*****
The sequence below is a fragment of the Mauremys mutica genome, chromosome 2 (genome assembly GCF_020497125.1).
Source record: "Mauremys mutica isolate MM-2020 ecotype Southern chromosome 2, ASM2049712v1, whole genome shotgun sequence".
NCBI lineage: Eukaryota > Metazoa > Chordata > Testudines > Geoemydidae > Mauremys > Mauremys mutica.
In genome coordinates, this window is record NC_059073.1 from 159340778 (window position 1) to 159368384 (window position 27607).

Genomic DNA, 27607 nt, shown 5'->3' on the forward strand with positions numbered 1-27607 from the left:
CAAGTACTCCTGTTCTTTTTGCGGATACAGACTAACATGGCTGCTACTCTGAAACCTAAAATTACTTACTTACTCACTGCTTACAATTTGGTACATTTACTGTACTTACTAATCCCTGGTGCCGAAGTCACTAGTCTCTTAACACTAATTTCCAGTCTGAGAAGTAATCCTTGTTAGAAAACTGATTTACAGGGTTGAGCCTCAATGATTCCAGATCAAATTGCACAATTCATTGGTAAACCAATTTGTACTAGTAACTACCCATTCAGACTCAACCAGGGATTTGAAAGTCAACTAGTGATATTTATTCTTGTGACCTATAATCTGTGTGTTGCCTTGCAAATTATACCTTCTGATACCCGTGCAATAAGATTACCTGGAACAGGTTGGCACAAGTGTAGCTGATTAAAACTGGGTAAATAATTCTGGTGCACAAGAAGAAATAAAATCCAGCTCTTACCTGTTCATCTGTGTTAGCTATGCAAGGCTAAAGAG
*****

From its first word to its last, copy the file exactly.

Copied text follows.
The sequence below is a fragment of the Mauremys mutica genome, chromosome 2 (genome assembly GCF_020497125.1).
Source record: "Mauremys mutica isolate MM-2020 ecotype Southern chromosome 2, ASM2049712v1, whole genome shotgun sequence".
NCBI lineage: Eukaryota > Metazoa > Chordata > Testudines > Geoemydidae > Mauremys > Mauremys mutica.
In genome coordinates, this window is record NC_059073.1 from 159340778 (window position 1) to 159368384 (window position 27607).

Genomic DNA, 27607 nt, shown 5'->3' on the forward strand with positions numbered 1-27607 from the left:
CAAGTACTCCTGTTCTTTTTGCGGATACAGACTAACATGGCTGCTACTCTGAAACCTAAAATTACTTACTTACTCACTGCTTACAATTTGGTACATTTACTGTACTTACTAATCCCTGGTGCCGAAGTCACTAGTCTCTTAACACTAATTTCCAGTCTGAGAAGTAATCCTTGTTAGAAAACTGATTTACAGGGTTGAGCCTCAATGATTCCAGATCAAATTGCACAATTCATTGGTAAACCAATTTGTACTAGTAACTACCCATTCAGACTCAACCAGGGATTTGAAAGTCAACTAGTGATATTTATTCTTGTGACCTATAATCTGTGTGTTGCCTTGCAAATTATACCTTCTGATACCCGTGCAATAAGATTACCTGGAACAGGTTGGCACAAGTGTAGCTGATTAAAACTGGGTAAATAATTCTGGTGCACAAGAAGAAATAAAATCCAGCTCTTACCTGTTCATCTGTGTTAGCTATGCAAGGCTAAAGAG